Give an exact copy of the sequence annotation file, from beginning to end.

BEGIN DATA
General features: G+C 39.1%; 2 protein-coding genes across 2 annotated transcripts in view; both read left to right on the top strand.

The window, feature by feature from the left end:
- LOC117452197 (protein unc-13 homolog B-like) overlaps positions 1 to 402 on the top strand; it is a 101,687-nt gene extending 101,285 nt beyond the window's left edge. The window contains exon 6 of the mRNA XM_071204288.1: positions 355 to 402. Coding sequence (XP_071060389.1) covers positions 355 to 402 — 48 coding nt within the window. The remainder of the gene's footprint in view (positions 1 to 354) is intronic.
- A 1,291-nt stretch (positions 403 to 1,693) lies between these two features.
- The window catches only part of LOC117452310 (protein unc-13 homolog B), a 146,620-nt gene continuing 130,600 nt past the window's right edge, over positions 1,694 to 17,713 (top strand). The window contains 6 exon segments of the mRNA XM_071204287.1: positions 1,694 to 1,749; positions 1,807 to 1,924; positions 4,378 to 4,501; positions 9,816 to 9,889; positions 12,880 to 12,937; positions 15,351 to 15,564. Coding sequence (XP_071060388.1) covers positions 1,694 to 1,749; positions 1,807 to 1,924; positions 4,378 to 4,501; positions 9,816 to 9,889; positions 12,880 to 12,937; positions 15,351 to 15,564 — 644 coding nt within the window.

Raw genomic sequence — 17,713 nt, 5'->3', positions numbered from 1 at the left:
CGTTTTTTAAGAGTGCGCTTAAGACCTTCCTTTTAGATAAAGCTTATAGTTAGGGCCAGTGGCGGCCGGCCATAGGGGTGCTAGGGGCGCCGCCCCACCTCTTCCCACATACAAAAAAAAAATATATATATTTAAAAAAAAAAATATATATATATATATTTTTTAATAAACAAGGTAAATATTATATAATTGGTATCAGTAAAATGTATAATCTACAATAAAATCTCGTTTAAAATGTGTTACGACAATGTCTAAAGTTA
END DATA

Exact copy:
General features: G+C 39.1%; 2 protein-coding genes across 2 annotated transcripts in view; both read left to right on the top strand.

The window, feature by feature from the left end:
- LOC117452197 (protein unc-13 homolog B-like) overlaps positions 1 to 402 on the top strand; it is a 101,687-nt gene extending 101,285 nt beyond the window's left edge. The window contains exon 6 of the mRNA XM_071204288.1: positions 355 to 402. Coding sequence (XP_071060389.1) covers positions 355 to 402 — 48 coding nt within the window. The remainder of the gene's footprint in view (positions 1 to 354) is intronic.
- A 1,291-nt stretch (positions 403 to 1,693) lies between these two features.
- The window catches only part of LOC117452310 (protein unc-13 homolog B), a 146,620-nt gene continuing 130,600 nt past the window's right edge, over positions 1,694 to 17,713 (top strand). The window contains 6 exon segments of the mRNA XM_071204287.1: positions 1,694 to 1,749; positions 1,807 to 1,924; positions 4,378 to 4,501; positions 9,816 to 9,889; positions 12,880 to 12,937; positions 15,351 to 15,564. Coding sequence (XP_071060388.1) covers positions 1,694 to 1,749; positions 1,807 to 1,924; positions 4,378 to 4,501; positions 9,816 to 9,889; positions 12,880 to 12,937; positions 15,351 to 15,564 — 644 coding nt within the window.

Raw genomic sequence — 17,713 nt, 5'->3', positions numbered from 1 at the left:
CGTTTTTTAAGAGTGCGCTTAAGACCTTCCTTTTAGATAAAGCTTATAGTTAGGGCCAGTGGCGGCCGGCCATAGGGGTGCTAGGGGCGCCGCCCCACCTCTTCCCACATACAAAAAAAAAATATATATATTTAAAAAAAAAAATATATATATATATATTTTTTAATAAACAAGGTAAATATTATATAATTGGTATCAGTAAAATGTATAATCTACAATAAAATCTCGTTTAAAATGTGTTACGACAATGTCTAAAGTTA